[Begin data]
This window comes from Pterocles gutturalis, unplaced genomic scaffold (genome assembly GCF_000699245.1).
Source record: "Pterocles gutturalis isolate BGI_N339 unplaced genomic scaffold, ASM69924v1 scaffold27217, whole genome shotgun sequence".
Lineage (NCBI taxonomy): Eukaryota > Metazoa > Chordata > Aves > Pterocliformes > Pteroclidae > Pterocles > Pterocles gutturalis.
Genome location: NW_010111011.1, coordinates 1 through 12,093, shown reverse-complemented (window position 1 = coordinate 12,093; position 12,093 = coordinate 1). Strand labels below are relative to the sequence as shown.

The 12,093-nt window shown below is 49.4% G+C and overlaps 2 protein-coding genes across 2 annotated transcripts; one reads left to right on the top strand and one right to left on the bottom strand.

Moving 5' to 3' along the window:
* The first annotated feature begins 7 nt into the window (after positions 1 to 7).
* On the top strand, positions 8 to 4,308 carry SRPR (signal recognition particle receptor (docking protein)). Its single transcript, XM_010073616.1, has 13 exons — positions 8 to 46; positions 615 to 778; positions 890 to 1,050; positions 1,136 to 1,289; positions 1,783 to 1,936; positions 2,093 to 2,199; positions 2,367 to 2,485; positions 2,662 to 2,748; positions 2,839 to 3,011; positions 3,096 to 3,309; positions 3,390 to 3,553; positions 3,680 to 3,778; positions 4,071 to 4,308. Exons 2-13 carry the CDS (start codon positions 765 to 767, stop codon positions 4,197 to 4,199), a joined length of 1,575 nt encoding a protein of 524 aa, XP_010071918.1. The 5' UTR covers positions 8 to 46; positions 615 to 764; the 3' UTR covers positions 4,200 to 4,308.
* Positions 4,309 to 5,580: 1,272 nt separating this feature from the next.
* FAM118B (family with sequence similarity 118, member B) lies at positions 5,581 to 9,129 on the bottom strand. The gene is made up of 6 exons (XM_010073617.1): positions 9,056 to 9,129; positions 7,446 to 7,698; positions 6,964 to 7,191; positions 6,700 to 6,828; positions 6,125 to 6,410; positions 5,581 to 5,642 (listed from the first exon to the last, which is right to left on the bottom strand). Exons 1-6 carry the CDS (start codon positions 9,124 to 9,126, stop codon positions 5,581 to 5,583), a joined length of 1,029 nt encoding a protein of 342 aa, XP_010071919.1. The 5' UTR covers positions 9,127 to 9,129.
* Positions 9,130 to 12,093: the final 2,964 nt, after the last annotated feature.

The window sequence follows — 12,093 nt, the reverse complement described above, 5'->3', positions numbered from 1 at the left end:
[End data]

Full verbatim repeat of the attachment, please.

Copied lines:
This window comes from Pterocles gutturalis, unplaced genomic scaffold (genome assembly GCF_000699245.1).
Source record: "Pterocles gutturalis isolate BGI_N339 unplaced genomic scaffold, ASM69924v1 scaffold27217, whole genome shotgun sequence".
Lineage (NCBI taxonomy): Eukaryota > Metazoa > Chordata > Aves > Pterocliformes > Pteroclidae > Pterocles > Pterocles gutturalis.
Genome location: NW_010111011.1, coordinates 1 through 12,093, shown reverse-complemented (window position 1 = coordinate 12,093; position 12,093 = coordinate 1). Strand labels below are relative to the sequence as shown.

The 12,093-nt window shown below is 49.4% G+C and overlaps 2 protein-coding genes across 2 annotated transcripts; one reads left to right on the top strand and one right to left on the bottom strand.

Moving 5' to 3' along the window:
* The first annotated feature begins 7 nt into the window (after positions 1 to 7).
* On the top strand, positions 8 to 4,308 carry SRPR (signal recognition particle receptor (docking protein)). Its single transcript, XM_010073616.1, has 13 exons — positions 8 to 46; positions 615 to 778; positions 890 to 1,050; positions 1,136 to 1,289; positions 1,783 to 1,936; positions 2,093 to 2,199; positions 2,367 to 2,485; positions 2,662 to 2,748; positions 2,839 to 3,011; positions 3,096 to 3,309; positions 3,390 to 3,553; positions 3,680 to 3,778; positions 4,071 to 4,308. Exons 2-13 carry the CDS (start codon positions 765 to 767, stop codon positions 4,197 to 4,199), a joined length of 1,575 nt encoding a protein of 524 aa, XP_010071918.1. The 5' UTR covers positions 8 to 46; positions 615 to 764; the 3' UTR covers positions 4,200 to 4,308.
* Positions 4,309 to 5,580: 1,272 nt separating this feature from the next.
* FAM118B (family with sequence similarity 118, member B) lies at positions 5,581 to 9,129 on the bottom strand. The gene is made up of 6 exons (XM_010073617.1): positions 9,056 to 9,129; positions 7,446 to 7,698; positions 6,964 to 7,191; positions 6,700 to 6,828; positions 6,125 to 6,410; positions 5,581 to 5,642 (listed from the first exon to the last, which is right to left on the bottom strand). Exons 1-6 carry the CDS (start codon positions 9,124 to 9,126, stop codon positions 5,581 to 5,583), a joined length of 1,029 nt encoding a protein of 342 aa, XP_010071919.1. The 5' UTR covers positions 9,127 to 9,129.
* Positions 9,130 to 12,093: the final 2,964 nt, after the last annotated feature.

The window sequence follows — 12,093 nt, the reverse complement described above, 5'->3', positions numbered from 1 at the left end: